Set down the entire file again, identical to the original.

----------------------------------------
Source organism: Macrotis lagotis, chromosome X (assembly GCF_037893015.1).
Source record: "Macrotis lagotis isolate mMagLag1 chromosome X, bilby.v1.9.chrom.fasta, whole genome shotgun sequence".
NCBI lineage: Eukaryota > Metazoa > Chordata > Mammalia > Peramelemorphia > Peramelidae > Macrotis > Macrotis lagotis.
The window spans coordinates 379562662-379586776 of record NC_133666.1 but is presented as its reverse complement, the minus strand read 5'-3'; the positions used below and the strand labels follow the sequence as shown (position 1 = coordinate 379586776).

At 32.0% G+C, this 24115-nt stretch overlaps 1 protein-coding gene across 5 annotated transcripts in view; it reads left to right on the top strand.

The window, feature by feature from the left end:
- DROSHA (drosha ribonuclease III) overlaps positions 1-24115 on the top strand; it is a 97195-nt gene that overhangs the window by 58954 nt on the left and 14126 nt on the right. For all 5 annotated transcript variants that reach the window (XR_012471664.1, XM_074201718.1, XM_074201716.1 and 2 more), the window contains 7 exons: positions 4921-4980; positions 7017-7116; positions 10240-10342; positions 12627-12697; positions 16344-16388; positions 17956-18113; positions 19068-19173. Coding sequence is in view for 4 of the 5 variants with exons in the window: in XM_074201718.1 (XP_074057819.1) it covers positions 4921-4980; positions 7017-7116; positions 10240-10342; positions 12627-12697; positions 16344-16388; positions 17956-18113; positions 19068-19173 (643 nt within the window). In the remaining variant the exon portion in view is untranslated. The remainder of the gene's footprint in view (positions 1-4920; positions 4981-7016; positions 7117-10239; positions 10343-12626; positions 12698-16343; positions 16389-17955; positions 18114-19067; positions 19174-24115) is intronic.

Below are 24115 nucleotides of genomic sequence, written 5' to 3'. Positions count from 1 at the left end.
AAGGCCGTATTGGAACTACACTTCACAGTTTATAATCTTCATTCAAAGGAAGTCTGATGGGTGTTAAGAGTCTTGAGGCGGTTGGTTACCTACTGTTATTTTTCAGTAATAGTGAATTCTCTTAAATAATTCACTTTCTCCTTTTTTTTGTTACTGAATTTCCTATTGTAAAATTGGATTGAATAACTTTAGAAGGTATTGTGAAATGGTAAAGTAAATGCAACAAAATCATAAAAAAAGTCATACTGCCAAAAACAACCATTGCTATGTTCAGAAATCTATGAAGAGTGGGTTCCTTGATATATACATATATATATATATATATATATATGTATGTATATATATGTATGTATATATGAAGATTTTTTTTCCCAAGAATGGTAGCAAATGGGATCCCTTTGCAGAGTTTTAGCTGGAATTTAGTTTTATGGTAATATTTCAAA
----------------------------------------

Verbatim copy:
Source organism: Macrotis lagotis, chromosome X (assembly GCF_037893015.1).
Source record: "Macrotis lagotis isolate mMagLag1 chromosome X, bilby.v1.9.chrom.fasta, whole genome shotgun sequence".
NCBI lineage: Eukaryota > Metazoa > Chordata > Mammalia > Peramelemorphia > Peramelidae > Macrotis > Macrotis lagotis.
The window spans coordinates 379562662-379586776 of record NC_133666.1 but is presented as its reverse complement, the minus strand read 5'-3'; the positions used below and the strand labels follow the sequence as shown (position 1 = coordinate 379586776).

At 32.0% G+C, this 24115-nt stretch overlaps 1 protein-coding gene across 5 annotated transcripts in view; it reads left to right on the top strand.

The window, feature by feature from the left end:
- DROSHA (drosha ribonuclease III) overlaps positions 1-24115 on the top strand; it is a 97195-nt gene that overhangs the window by 58954 nt on the left and 14126 nt on the right. For all 5 annotated transcript variants that reach the window (XR_012471664.1, XM_074201718.1, XM_074201716.1 and 2 more), the window contains 7 exons: positions 4921-4980; positions 7017-7116; positions 10240-10342; positions 12627-12697; positions 16344-16388; positions 17956-18113; positions 19068-19173. Coding sequence is in view for 4 of the 5 variants with exons in the window: in XM_074201718.1 (XP_074057819.1) it covers positions 4921-4980; positions 7017-7116; positions 10240-10342; positions 12627-12697; positions 16344-16388; positions 17956-18113; positions 19068-19173 (643 nt within the window). In the remaining variant the exon portion in view is untranslated. The remainder of the gene's footprint in view (positions 1-4920; positions 4981-7016; positions 7117-10239; positions 10343-12626; positions 12698-16343; positions 16389-17955; positions 18114-19067; positions 19174-24115) is intronic.

Below are 24115 nucleotides of genomic sequence, written 5' to 3'. Positions count from 1 at the left end.
AAGGCCGTATTGGAACTACACTTCACAGTTTATAATCTTCATTCAAAGGAAGTCTGATGGGTGTTAAGAGTCTTGAGGCGGTTGGTTACCTACTGTTATTTTTCAGTAATAGTGAATTCTCTTAAATAATTCACTTTCTCCTTTTTTTTGTTACTGAATTTCCTATTGTAAAATTGGATTGAATAACTTTAGAAGGTATTGTGAAATGGTAAAGTAAATGCAACAAAATCATAAAAAAAGTCATACTGCCAAAAACAACCATTGCTATGTTCAGAAATCTATGAAGAGTGGGTTCCTTGATATATACATATATATATATATATATATATATGTATGTATATATATGTATGTATATATGAAGATTTTTTTTCCCAAGAATGGTAGCAAATGGGATCCCTTTGCAGAGTTTTAGCTGGAATTTAGTTTTATGGTAATATTTCAAA